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The World in 2012: Predict this!

3 Jan

It’s that time of year when the media maelstrom coalesces around a single topic – the future!  What’s going to happen in the next twelve months?  What can we all expect from the next year?  Will we face triumph or disaster?  And when we look back on it all in December, what will we have achieved?  And just how many “future forms” can you cram into a short paragraph anyway?

Rather than just asking your learners to “predict” the future, which let’s face it is difficult enough at the best of times, let alone in another language…  it’s probably best just to discuss the future for two reasons:  (1)  you immediately broaden out the number of possible “future forms” that you can focus on  (2)  you open things up to discussing the implications of events – so not only “what will happen?”  but also “and what does it all mean for us?”

Over at Slideshare, they’ve collated “12 presentations with predictions” which could form the basis of useful discussions (or comparisons with learner predictions?).  Their 12 presentations are aimed more at the business / tech crowd.  Probably not so good with younger learners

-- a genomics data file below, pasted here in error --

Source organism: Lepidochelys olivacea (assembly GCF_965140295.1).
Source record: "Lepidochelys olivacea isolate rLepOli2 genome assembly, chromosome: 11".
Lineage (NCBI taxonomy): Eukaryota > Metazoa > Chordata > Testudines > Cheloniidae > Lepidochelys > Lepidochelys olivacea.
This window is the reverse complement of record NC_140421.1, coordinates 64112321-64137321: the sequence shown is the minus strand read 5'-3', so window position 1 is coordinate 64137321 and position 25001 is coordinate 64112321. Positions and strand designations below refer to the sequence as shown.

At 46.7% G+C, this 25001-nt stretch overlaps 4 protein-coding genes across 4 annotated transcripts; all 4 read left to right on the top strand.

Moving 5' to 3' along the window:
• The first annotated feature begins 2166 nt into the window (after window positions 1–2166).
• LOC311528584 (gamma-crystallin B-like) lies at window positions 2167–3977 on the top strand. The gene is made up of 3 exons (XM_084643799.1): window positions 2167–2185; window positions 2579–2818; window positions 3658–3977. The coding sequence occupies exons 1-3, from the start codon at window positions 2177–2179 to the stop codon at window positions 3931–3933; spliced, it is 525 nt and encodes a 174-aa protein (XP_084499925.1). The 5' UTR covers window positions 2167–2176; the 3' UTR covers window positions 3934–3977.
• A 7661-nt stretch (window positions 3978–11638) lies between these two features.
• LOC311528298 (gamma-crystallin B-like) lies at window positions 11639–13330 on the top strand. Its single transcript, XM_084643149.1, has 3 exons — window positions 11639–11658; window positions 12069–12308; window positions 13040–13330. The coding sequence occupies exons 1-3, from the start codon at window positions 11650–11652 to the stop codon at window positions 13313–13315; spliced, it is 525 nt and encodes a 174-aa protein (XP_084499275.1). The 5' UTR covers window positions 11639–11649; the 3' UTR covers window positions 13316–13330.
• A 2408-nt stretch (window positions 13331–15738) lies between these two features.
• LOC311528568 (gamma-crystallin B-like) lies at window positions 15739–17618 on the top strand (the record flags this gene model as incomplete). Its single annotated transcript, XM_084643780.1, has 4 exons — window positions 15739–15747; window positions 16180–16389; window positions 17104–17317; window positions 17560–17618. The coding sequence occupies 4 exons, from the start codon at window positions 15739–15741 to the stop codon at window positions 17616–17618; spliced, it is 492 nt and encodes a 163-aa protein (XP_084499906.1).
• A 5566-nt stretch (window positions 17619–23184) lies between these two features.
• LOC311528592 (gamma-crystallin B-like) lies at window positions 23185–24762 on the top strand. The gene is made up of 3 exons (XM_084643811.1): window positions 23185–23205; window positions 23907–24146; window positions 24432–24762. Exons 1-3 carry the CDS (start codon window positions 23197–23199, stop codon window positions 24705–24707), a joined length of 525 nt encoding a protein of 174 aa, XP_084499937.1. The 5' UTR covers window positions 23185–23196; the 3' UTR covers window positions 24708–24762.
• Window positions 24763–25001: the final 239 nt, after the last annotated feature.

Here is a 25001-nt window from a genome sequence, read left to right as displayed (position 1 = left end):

Here’s their top pick – Ross Dawson’s “What to expect in 2012″:

The Economist publishes an annual magazine “The World in … ” which is divided up by topic area and by geographic location.  This year’s copy has a lot of online content here: – though some of it may be premium paid for content – check before using!

The biggest / oldest prediction concerning 2012 is of course the Mayan calendar:  for more info check out this wikipedia article.  Two further websites that focus specifically on the forthcoming end of the world that might be of interest (though I don’t vouch for their accuracy) are :  and

The BBC has a nice review of the best of the British Press predictions for 2012 here:, while they include the thoughts of their top correspondents on the likely big stories of 2012 here:

Santa’s Xmas Present Swap – an activity for all ages!

21 Dec

And compliments of the season to you all!

This is my xmas present to anyone still teaching out there – but equally, this could make a really good first lesson back in the new year activity.  Santa’s Xmas Present Swap!

(Before the class, you’ll need to chop up some scrap paper, so that each learner in the class will have SIX bits of paper each.)

(1)  Ask the learners what they want / are hoping to get for Christmas – in terms of presents from other people, though if anyone comes up with “world peace” you could extend the discussion to see how likely they think that is…  This could be in pairs, or open class.

(2)  Ask the learners if that always get what they want.  If not, what do they get instead?  Socks?  Soap?  Have they ever had a present they were truly horrified to receive?  This could be broadened out into a discussion on what constitutes a good present or a bad present.